AU students have always been prone to action. Whether getting involved through our Community Service Center or community action groups like Justice Not Jails, it’s hard to deny the breadth of activities students participate in. In keeping with this tradition, AU students Jennifer Gallagher and Mark Petruniak, who are in the Havana, Cuba, study-abroad enclave, have been up to more than just studying.
On Feb. 19, when Fidel Castro’s announcement was published that he would neither seek or accept a new term as president or commander-in-chief, the group studying at the University of Havana found itself in the ideal position to analyze the situation and contribute eye-witness accounts of the events and days that were to follow.
Gallagher, a junior in the School of International Service, can hardly walk down one of Havana’s crumbling sidewalks without the shutter of her camera working double-time. She said she has made it her goal to “capture the sense of normalcy” prevailing in the country’s capital since the change of power between the Castro brothers took place.
“The first thing that happened was that I was contacted by someone from USA Today,” Gallagher said. “Then the [American] Observer contacted me, and I ended up doing a photo essay for them.”
The essay, a collection of 20 pictures taken Feb. 19, 24 and 25, chronicles the days after the publication of Castro’s announcement, the meeting of the Cuban National Assembly and Raul Castro’s first full day in office as Cuba’s president. Gallagher combines documentation of the events of those days with an articulation of the impassive attitude characteristic of most Cubans to produce an accurate and sobering depiction of the state of affairs in Havana. Gallagher also noted that her blog, in which she posts many of her photos, has been getting upward of 140 hits since Feb. 19. She is currently working on a photographic piece for National Geographic due out this summer.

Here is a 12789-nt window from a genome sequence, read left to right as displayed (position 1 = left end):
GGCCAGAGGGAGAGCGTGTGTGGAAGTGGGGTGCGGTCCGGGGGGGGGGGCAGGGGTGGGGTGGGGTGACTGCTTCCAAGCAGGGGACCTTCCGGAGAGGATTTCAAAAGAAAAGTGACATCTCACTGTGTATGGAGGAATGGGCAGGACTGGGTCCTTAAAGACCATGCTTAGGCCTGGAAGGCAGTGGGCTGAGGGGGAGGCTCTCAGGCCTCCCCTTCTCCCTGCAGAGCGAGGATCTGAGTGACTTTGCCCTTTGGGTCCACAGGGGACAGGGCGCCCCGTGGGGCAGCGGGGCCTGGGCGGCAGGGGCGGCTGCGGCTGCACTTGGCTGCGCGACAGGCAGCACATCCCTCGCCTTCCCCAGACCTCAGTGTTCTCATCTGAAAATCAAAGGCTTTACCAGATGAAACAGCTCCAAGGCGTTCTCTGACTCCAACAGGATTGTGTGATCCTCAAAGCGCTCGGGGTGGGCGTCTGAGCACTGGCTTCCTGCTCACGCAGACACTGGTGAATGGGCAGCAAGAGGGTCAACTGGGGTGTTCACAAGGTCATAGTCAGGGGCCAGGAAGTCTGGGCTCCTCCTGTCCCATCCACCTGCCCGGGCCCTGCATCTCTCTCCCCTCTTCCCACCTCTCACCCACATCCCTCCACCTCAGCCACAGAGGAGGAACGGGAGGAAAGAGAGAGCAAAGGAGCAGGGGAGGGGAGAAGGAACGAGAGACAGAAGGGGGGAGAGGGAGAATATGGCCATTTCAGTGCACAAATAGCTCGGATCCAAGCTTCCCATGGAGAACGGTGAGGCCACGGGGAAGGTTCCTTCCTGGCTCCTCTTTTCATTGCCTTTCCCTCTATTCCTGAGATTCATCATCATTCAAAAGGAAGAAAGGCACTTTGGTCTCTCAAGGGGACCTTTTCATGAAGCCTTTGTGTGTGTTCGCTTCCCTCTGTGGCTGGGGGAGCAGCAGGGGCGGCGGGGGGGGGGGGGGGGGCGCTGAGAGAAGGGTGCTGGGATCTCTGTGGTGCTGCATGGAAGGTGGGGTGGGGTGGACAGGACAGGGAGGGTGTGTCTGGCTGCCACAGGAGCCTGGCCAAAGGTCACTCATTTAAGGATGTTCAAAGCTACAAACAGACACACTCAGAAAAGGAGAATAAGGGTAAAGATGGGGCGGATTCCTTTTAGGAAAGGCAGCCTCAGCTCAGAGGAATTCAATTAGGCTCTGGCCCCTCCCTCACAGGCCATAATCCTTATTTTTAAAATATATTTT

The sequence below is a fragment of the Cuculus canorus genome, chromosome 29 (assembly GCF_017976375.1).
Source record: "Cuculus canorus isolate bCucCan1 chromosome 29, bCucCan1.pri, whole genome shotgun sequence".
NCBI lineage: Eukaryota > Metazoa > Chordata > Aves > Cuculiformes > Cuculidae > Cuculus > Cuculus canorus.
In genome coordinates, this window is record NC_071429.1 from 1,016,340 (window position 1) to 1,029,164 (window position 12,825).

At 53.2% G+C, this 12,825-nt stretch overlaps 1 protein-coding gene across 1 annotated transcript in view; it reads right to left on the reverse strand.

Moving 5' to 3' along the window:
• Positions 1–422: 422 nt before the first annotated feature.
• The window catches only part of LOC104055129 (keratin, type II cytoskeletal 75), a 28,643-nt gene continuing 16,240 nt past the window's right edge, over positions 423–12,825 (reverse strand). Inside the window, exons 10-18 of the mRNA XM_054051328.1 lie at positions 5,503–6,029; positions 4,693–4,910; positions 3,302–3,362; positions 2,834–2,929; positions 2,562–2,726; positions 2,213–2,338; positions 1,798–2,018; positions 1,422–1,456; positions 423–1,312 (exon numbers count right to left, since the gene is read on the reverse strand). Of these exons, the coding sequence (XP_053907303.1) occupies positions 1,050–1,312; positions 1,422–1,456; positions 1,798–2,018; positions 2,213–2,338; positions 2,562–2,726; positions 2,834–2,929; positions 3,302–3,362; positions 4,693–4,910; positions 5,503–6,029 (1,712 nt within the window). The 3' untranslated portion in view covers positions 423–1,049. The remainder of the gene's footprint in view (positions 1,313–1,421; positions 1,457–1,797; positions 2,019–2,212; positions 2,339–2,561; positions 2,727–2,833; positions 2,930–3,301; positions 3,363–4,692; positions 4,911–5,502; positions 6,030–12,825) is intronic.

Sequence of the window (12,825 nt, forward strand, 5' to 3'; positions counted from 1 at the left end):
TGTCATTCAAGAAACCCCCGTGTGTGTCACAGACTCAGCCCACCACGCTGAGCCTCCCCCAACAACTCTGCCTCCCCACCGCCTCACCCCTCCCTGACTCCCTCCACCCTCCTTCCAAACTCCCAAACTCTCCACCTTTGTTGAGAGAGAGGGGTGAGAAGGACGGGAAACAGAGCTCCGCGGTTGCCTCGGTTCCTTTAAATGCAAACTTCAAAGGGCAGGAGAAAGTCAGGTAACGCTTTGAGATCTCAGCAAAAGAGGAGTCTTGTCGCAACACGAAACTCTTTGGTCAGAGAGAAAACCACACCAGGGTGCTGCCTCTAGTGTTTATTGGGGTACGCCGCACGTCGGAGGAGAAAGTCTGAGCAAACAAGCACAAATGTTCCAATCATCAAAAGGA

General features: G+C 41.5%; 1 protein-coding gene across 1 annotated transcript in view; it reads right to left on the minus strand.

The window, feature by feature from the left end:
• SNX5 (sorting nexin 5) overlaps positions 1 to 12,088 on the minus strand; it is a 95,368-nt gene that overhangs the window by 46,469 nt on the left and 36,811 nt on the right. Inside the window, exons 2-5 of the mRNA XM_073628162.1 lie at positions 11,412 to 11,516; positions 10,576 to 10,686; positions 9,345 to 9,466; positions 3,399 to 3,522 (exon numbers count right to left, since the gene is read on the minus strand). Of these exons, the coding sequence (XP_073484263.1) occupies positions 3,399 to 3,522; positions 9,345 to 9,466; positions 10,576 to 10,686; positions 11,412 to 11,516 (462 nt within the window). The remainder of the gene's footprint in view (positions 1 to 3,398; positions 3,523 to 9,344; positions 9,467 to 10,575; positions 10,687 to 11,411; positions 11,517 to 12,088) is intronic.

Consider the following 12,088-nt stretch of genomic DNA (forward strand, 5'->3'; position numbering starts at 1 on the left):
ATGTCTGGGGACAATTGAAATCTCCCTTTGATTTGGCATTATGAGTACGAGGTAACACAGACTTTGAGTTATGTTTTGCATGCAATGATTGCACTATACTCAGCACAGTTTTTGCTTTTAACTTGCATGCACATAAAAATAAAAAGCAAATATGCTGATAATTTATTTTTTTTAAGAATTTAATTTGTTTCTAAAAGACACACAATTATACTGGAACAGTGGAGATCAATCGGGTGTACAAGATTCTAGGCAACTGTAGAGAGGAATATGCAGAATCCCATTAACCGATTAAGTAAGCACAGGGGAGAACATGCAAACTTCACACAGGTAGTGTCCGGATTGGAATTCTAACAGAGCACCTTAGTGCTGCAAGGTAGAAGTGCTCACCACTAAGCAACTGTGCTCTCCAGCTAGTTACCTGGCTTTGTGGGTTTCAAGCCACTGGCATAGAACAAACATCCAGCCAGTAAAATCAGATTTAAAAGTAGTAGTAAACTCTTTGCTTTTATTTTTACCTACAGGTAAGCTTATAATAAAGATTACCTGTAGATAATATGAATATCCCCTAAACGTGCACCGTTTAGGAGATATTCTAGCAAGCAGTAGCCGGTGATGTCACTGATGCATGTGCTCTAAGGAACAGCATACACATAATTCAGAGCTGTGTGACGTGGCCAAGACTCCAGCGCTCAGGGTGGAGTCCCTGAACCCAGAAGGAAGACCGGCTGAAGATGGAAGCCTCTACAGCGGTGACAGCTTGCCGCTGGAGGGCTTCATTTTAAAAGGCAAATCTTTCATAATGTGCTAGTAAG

Petruniak is another AU student studying abroad in Havana this spring semester who, like Gallagher has found himself the subject of attention from U.S. publications. Most recently, The Trenton [N.J.] Times has been in contact with Petruniak in an effort to produce a piece on the experience of being an American student studying in Cuba. Unlike Gallagher, however, Petruniak’s medium of choice is primarily film.
Since the group’s arrival here, Petruniak has worked to produce short films depicting the reality of modern-day Cuba. He said he hopes to “attribute much needed visual context to the descriptions and stories coming out of Cuba.”
“One main reason why I do it is so that there will be a record of this period of time in Cuba’s history,” Petruniak said. “There’s practically no footage out there.”
The reason for that is simple: censorship. Petruniak has had to battle against the restraints of the Cuban government and the restrictions of the student visas issued by the U.S. Treasury Department. Petruniak’s blog currently features five short videos he made since his arrival in Cuba which, together, tally about 750 hits. So far, an additional four videos have gone purposefully unposted by Petruniak for fear of persecution by the U.S. or Cuban governments. He does plan, however, to post them upon his return to the United States.
“It’s difficult to understand that despite the beauty of the city and the friendliness of the people here, we are living in a police state,” Petruniak said.
BLOGGING ABROAD: CUBA
To read more of AU students’ experiences in Cuba, check out their blogs: